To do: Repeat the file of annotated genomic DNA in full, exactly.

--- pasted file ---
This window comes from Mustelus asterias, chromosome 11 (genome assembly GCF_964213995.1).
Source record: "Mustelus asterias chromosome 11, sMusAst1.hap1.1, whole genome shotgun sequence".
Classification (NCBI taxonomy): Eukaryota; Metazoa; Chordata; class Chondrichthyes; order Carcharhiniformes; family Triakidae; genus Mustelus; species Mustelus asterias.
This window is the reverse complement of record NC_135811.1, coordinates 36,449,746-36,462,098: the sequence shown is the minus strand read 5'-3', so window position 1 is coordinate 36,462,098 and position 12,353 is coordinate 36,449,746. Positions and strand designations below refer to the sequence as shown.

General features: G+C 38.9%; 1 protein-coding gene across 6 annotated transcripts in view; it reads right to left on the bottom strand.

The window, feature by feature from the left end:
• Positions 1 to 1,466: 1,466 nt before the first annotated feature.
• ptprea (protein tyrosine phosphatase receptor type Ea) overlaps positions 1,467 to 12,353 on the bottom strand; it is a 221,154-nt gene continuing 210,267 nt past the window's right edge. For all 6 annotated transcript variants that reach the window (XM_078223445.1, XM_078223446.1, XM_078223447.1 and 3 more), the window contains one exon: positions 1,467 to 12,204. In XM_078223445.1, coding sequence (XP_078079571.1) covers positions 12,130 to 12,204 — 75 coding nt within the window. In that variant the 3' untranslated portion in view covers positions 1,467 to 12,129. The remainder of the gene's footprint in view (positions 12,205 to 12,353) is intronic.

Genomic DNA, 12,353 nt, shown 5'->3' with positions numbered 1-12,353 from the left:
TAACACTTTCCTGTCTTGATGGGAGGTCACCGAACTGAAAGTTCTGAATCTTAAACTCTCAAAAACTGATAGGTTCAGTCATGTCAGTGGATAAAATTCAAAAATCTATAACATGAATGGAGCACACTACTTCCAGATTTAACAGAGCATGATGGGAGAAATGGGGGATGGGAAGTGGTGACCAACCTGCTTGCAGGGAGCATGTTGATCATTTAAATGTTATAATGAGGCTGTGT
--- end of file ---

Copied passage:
This window comes from Mustelus asterias, chromosome 11 (genome assembly GCF_964213995.1).
Source record: "Mustelus asterias chromosome 11, sMusAst1.hap1.1, whole genome shotgun sequence".
Classification (NCBI taxonomy): Eukaryota; Metazoa; Chordata; class Chondrichthyes; order Carcharhiniformes; family Triakidae; genus Mustelus; species Mustelus asterias.
This window is the reverse complement of record NC_135811.1, coordinates 36,449,746-36,462,098: the sequence shown is the minus strand read 5'-3', so window position 1 is coordinate 36,462,098 and position 12,353 is coordinate 36,449,746. Positions and strand designations below refer to the sequence as shown.

General features: G+C 38.9%; 1 protein-coding gene across 6 annotated transcripts in view; it reads right to left on the bottom strand.

The window, feature by feature from the left end:
• Positions 1 to 1,466: 1,466 nt before the first annotated feature.
• ptprea (protein tyrosine phosphatase receptor type Ea) overlaps positions 1,467 to 12,353 on the bottom strand; it is a 221,154-nt gene continuing 210,267 nt past the window's right edge. For all 6 annotated transcript variants that reach the window (XM_078223445.1, XM_078223446.1, XM_078223447.1 and 3 more), the window contains one exon: positions 1,467 to 12,204. In XM_078223445.1, coding sequence (XP_078079571.1) covers positions 12,130 to 12,204 — 75 coding nt within the window. In that variant the 3' untranslated portion in view covers positions 1,467 to 12,129. The remainder of the gene's footprint in view (positions 12,205 to 12,353) is intronic.

Genomic DNA, 12,353 nt, shown 5'->3' with positions numbered 1-12,353 from the left:
TAACACTTTCCTGTCTTGATGGGAGGTCACCGAACTGAAAGTTCTGAATCTTAAACTCTCAAAAACTGATAGGTTCAGTCATGTCAGTGGATAAAATTCAAAAATCTATAACATGAATGGAGCACACTACTTCCAGATTTAACAGAGCATGATGGGAGAAATGGGGGATGGGAAGTGGTGACCAACCTGCTTGCAGGGAGCATGTTGATCATTTAAATGTTATAATGAGGCTGTGT